Maybe you don’t think of the words “rape” and “gaming” being used together very often, but according to Clarisse Thorn and Julian Dibbell, co-editors of a new anthology, perhaps you should. They recently released Violation: Rape in Gaming as an e-book and paperback, and as we MSP readers know to expect from Clarisse’s other work, this is a thought-provoking foray into the collisions between sexuality and subcultures.
Thorn’s introduction reflecting on game rape, feminism, S&M, and selfhood is one of the highlights of the book, giving readers some framing terms and concepts to accompany us through the rest of the essays. Thorn describes her involvement with feminism and with the BDSM/S&M/kink communities, and she draws some intriguing connections between the use of negotiated boundaries and safewords in BDSM and consensual reality in role-playing games (such as how the Mind’s Eye Theater system of role-playing emphasizes player boundaries even in horrifying in-game situations).
Thorn also gives a history of gaming starting with tabletop role-playing games like D&D, and moving up through LARPs, MUDs, and MMOs. This section can help non-gamers get a glimpse into various types of games and gaming experiences. And for the gamers who perhaps don’t know as much about the study of gender and sexuality, Thorn explains concepts like rape culture and goes into the debate about whether depictions of sexual violence have any kind of causal relationship with real-world sexual violence.
The remainder of the essays, spanning nearly two decades of writing on sexual assault in cyberspace, role-playing games, and video games, present an array of perspectives on these issues. Many of the essays had originally been posted on blogs or in online forums, so the tone and level of formality vary. Co-editor Julian Dibbell’s contribution chronicles how an online community dealt with an unexpected in-game sexual assault, while Anne C. Moore gathered forum posts about role-playing game rape to offer a variety of viewpoints on character rape, particularly in RPGs and LARPs.
I was particularly intrigued by the discussion of when and whether it’s ever acceptable for a player’s character to be raped in-game. Along similar lines, Lydia Laurenson’s piece discussed how to include rape in role-playing games in a way that’s consensual and meant to move forward the plot. Even that, however, can be very tricky to navigate.
Darren MacLennan and Jason Sartin contribute a scathing review of FATAL, a role-playing game that is just an excuse to have your characters running around raping other characters. In a similar vein, Daniel Terdiman explores sexual assault in an MMO in beta, Sociolotron, that allows characters to pursue dark sexual fantasies, not all of them consensual. Shawn Rider’s contribution, also on Sociolotron, relies on interviews with players to understand some of the game’s appeal. Leigh Alexander’s essay is about a Japanese “rape simulator” game, RapeLay, that inspired moral outrage in the U.S. (despite it not being available there). Mary Hamilton considered the incorporation of a rape attempt into video game heroine Lara Croft’s past, asking what precipitated that decision and whether it was truly necessary.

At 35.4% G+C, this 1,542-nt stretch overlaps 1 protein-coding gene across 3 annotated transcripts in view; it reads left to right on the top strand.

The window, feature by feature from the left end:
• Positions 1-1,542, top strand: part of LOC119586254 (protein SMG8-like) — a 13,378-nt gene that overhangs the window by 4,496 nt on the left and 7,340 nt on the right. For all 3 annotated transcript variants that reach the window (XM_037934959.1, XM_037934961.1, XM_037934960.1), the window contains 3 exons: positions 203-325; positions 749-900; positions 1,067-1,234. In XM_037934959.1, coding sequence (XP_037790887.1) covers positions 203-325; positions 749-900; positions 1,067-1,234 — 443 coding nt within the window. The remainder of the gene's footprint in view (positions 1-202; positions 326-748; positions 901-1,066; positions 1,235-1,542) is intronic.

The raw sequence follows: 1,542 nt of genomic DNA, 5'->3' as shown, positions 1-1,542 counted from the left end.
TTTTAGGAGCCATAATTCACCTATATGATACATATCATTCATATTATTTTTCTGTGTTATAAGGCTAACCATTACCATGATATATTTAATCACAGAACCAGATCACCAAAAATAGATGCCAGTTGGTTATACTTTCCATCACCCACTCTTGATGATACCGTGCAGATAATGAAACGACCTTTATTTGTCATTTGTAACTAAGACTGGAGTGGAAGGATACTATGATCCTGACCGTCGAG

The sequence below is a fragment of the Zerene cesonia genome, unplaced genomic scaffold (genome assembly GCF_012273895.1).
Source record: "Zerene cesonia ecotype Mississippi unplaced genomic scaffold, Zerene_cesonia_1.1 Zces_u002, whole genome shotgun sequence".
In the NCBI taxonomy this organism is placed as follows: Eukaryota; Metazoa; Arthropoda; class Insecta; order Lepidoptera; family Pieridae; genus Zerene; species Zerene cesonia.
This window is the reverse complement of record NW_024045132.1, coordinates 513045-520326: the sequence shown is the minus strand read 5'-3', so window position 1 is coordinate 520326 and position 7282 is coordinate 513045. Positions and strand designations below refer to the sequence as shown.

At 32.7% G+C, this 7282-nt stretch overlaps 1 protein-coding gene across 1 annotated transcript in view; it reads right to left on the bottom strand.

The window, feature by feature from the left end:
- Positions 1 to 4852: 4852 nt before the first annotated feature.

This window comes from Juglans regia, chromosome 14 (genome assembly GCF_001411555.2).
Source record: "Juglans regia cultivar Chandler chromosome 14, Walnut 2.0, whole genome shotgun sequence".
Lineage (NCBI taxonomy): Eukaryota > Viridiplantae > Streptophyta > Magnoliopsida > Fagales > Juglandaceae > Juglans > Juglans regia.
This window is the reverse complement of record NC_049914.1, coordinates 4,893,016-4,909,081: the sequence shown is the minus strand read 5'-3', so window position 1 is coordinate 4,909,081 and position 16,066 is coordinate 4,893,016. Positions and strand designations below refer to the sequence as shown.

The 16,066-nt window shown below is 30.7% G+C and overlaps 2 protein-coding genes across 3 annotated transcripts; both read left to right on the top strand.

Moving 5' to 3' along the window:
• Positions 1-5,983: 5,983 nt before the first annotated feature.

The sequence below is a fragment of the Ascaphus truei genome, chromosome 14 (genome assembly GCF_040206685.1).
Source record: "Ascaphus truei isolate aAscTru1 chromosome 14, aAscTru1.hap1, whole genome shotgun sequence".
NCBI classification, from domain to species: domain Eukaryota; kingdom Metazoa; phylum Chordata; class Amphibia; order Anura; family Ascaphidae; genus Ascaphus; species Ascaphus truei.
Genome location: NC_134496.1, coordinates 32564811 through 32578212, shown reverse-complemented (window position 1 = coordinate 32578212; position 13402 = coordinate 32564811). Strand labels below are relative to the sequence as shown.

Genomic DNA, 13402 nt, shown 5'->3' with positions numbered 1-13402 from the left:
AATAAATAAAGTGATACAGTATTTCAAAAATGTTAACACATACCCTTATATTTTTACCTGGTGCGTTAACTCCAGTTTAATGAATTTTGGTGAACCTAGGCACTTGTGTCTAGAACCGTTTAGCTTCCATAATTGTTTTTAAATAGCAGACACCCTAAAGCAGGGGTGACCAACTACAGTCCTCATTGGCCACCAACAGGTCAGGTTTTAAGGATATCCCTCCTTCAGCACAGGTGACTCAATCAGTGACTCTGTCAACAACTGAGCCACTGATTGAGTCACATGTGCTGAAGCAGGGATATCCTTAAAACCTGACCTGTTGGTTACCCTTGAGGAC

Other contributors grappled with the effects of rape culture on their own lives. Courtney Stanton, a professional in the video game industry, wrote about her decision not to accept an invitation to speak at PAX (a major gaming convention) because of a rape joke made by the conference’s sponsors. Hint: it’s not because she was a humorless feminist, but rather it had to do with her comfort level as a rape survivor who didn’t want to be in a venue full of men wearing popular T-shirts with a rape joke written on them. Patricia Hernandez wrote about the intrusion of rape culture, specifically the phrase “I raped you” (meaning “I beat you”) into one of her gaming experiences and how unsettling it was.
The multifaceted nature of the essays – some by industry professionals, some by gamers, some by rape survivors, some a combination of the above identities – made them an intriguing entry-point into the intersection of gaming and sexual assault. While every essay started from the basic contention that sexual assault in the real world is a reprehensible act, they diverged in their accounts of how gaming as a form of fantasy might be able to healthily (or not so healthily) explore human responses to it. I highly recommend this book to gamers and feminists alike.